Police stand firm despite outrage over fooling court
Lawyers have condemned a move that saw a court fooled into prosecuting an undercover cop to boost his criminal standing.
Police are defending the move because of the dangerous nature of undercover work, but a leading barrister says it is an "an abuse of process hitherto unknown" in the legal system.
Documents show the fake prosecution was signed off in 2010 by Chief District Court Judge Russell Johnson, who has since died.
A police letter to Johnson, obtained by the Sunday Star-Times, says undercover officer Michael Wiremu Wilson, who infiltrated the Red Devils gang, was arrested in an "orchestrated scenario" on May 29 that year, a move necessary to protect his assumed identity and "ensure his continued safety, divert suspicion, and enhance the appearance of criminality".
The letter asks permission for the prosecution, but says because the agent is a policeman, he would have a "complete defence" under the Misuse of Drugs Act. But that act specifies no prosecution can start against an undercover officer, "except with the leave of the attorney-general".
Wilson had infiltrated the Nelson chapter of the Red Devils motorcycle gang, which has links to the Hell's Angels. He was charged with possession of equipment for cultivation of cannabis after a raid on a storage unit he was renting in Motueka.
Police national crime manager Detective Superintendent Rod Drew and Detective Senior Sergeant Warren Olsson met Johnson two days later, proposing the officer appear and plead guilty, with a conviction to be entered under his assumed identity.
Johnson agreed, but a police jobsheet noted he "did not want to know any identifying details of the agent or his court appearance".
Senior Auckland barrister Eb Leary said the whole thing was a "fabricated sham calculated to deceive the Nelson District Court, and therefore the judicial system".
He likened the case to "judicial misconduct", calling it "an abuse of process hitherto unknown in the New Zealand legal system", saying Johnson's stance that he did not want to know the details was "worse than turning a blind eye".
Wilson was arrested again in August 2010 after a raid on the Red Devils gang headquarters following a cage-fighting event. He was named in the Nelson Mail with dozens of others arrested, and was later charged with being found on unlicensed premises with an illegal bar. The newspaper reported a truck was needed to haul away the alcohol from the venue.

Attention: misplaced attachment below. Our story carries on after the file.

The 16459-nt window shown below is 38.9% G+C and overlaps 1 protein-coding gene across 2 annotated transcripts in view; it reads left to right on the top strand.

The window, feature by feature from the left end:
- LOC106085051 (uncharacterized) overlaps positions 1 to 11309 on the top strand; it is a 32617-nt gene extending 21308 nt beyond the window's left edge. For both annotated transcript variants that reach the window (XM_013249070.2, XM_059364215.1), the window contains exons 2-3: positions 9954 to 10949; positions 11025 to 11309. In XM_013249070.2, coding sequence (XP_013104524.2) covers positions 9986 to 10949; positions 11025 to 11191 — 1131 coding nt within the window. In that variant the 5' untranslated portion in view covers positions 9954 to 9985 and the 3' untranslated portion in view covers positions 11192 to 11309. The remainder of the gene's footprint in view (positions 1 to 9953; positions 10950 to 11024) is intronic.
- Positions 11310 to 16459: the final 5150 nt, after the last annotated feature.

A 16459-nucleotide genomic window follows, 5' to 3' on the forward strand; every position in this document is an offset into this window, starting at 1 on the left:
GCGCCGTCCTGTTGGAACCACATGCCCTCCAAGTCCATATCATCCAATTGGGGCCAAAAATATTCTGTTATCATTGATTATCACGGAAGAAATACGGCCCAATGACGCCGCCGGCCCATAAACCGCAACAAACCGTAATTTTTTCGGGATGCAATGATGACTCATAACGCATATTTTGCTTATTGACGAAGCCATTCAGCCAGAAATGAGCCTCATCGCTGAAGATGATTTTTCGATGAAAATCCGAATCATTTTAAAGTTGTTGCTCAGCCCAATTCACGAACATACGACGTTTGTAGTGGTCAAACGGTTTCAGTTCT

It is not known if police sought permission for the second court appearance, and it is understood the prosecutions were dropped after Wilson had made several appearances. None of the judges he appeared before was aware he was an undercover officer.
Criminal Bar Association acting vice-president Matthew Goodwin said he had never heard of such a thing in 21 years as a prosecutor or defence lawyer, and he questioned whether the police's own prosecution guidelines had been violated.
"I doubt whether that process is sanctioned by statute, which raises serious questions. We have concerns about a false prosecution being processed through the courts."
Goodwin said people should be prosecuted on a "principled basis".
"I don't think this would meet the police prosecution guidelines which require the police to have reliable evidence that a crime has been committed, because the police know the undercover officer would normally have a complete defence to the charge because of his role."
Police released a statement yesterday saying undercover operations were difficult and dangerous, and often targeted organised and violent criminal groups.
"We use a wide range of techniques to infiltrate such groups, and will not comment on the nature or number of those techniques. Police policy is clear - police will not deceive the judiciary. So, in the event of an undercover officer being charged with an offence, the courts will be informed in an appropriate way."
The Sunday Star-Times approached Minister for Courts Chester Borrows yesterday but he said through a spokesman he would "not be able to comment on the case in time for your story".